or Connect
AVS › AVS Forum › Audio › Speakers › List of Reference Level, High Sensitivity & SPL Speakers
New Posts  All Forums:Forum Nav:

List of Reference Level, High Sensitivity & SPL Speakers - Page 5

post #121 of 820
Very interesting thread........
What's curious is why more speaker manufactures don't jump on producing High Sensitivity, High SPL (Output), Low Distortion Speakers.
Without those qualities Reference Level movie watching is extremely hard (and expensive) to achieve....

DreamCatcher
post #122 of 820
Thread Starter 
Quote:
Originally Posted by tony123 View Post

I don't intend for this to come of as lobbying for "my speaker", but here goes a thought that might be value to someone. It was a deciding factor in my choice.

The ONLY way we'll get better/correct data on speaker model lines or individual speakers is if people like you, who are an "expert" in that area, find anomalies, ask questions, suggest more speaker, and contribute resources.

So I really appreciate the contribution!

Quote:
Originally Posted by tony123 View Post

In looking at the scores associated with the price penalty, I got to thinking of an anomaly in the list. Since the Klipsch Heritage have been in production for roughly a half century, the used market is rich with fine examples. For instance, on about any given day you can find the La Scala for $500 per speaker. That would greatly change the price penalty for that model.

I might guess that 50% or more of buyers in that price range are considering the used market. Maybe it starts opening up too many variables? In any case, it would be a very real variable in making a purchasing decision.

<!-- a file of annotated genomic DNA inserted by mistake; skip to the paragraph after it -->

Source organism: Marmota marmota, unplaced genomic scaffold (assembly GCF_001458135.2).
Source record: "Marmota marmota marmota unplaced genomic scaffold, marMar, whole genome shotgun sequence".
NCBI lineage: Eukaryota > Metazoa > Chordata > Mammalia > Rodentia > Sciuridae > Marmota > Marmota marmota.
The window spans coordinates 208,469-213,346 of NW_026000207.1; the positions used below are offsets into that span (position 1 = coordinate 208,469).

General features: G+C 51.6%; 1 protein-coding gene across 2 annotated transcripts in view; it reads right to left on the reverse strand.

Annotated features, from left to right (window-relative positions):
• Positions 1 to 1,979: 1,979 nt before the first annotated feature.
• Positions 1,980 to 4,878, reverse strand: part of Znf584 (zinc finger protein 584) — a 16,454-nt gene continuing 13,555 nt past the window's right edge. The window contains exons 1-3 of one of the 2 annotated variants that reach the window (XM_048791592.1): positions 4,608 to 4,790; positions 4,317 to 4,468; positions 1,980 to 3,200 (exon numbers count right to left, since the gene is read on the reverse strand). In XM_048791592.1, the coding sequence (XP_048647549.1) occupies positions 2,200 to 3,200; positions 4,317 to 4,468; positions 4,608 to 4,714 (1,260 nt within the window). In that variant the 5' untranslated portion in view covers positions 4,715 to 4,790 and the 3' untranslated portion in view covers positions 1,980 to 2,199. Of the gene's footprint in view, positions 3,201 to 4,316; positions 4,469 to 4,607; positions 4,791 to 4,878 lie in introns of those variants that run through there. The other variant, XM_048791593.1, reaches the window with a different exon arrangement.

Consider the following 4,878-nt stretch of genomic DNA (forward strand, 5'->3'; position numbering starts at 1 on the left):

Good point, if many people are buying used, and that changes the price points for some speakers versus others, we should add another column.

Hmm, "Google, can I integrate a Google Spreadsheet with Google Shopper?!"
post #123 of 820
Specs are very misleading sometimes and especially their max power ratings. One of the reasons I listen at reference(reference is not always 0 even when using a THX ultra 2 AVR) is because it really separates what speakers actually sound good that loud compared to speakers that should from the specs. Many become harsh, compressed, or distorted although they can take lots of power. I have heard less sensitive speakers sound better at reference than high sensitive speakers and of course vice versa. This is why testing in one's on room is crucial because after all we hear differently. I have heard very good drivers to great drivers compared to crap drivers. I will say it should not be judged just on drivers and how they measure outdoors.
post #124 of 820
Thread Starter 
Maybe I should remove the "low distortion" from the thread title?

I was thinking that by their very nature of being either high sens or power handling, they are lower distortion than other speakers played at the same high level.

But if the distortion amounts vary wildly, and there is no distortion spec (only a few speakers list that), then I shouldn't suggest they're low distortion.
post #125 of 820
post #126 of 820
Quote:
Originally Posted by Eyleron View Post

Maybe I should remove the "low distortion" from the thread title?

.

THIS is the crux of the matter, for me anyhow.

First off, congrats to Eyleron for attempting this daunting task. But after going through all the posts, I got a little tired about reading about sound levels per watt. Maybe I'm old-fashioned, but if I feel I'm not getting enough sound level to give me what I want..... I crank up the volume. In doing so I am kind of hoping (maybe being even overly optimistic) that my amp is up to the task and will deliver more to the speakers without distorting the signal.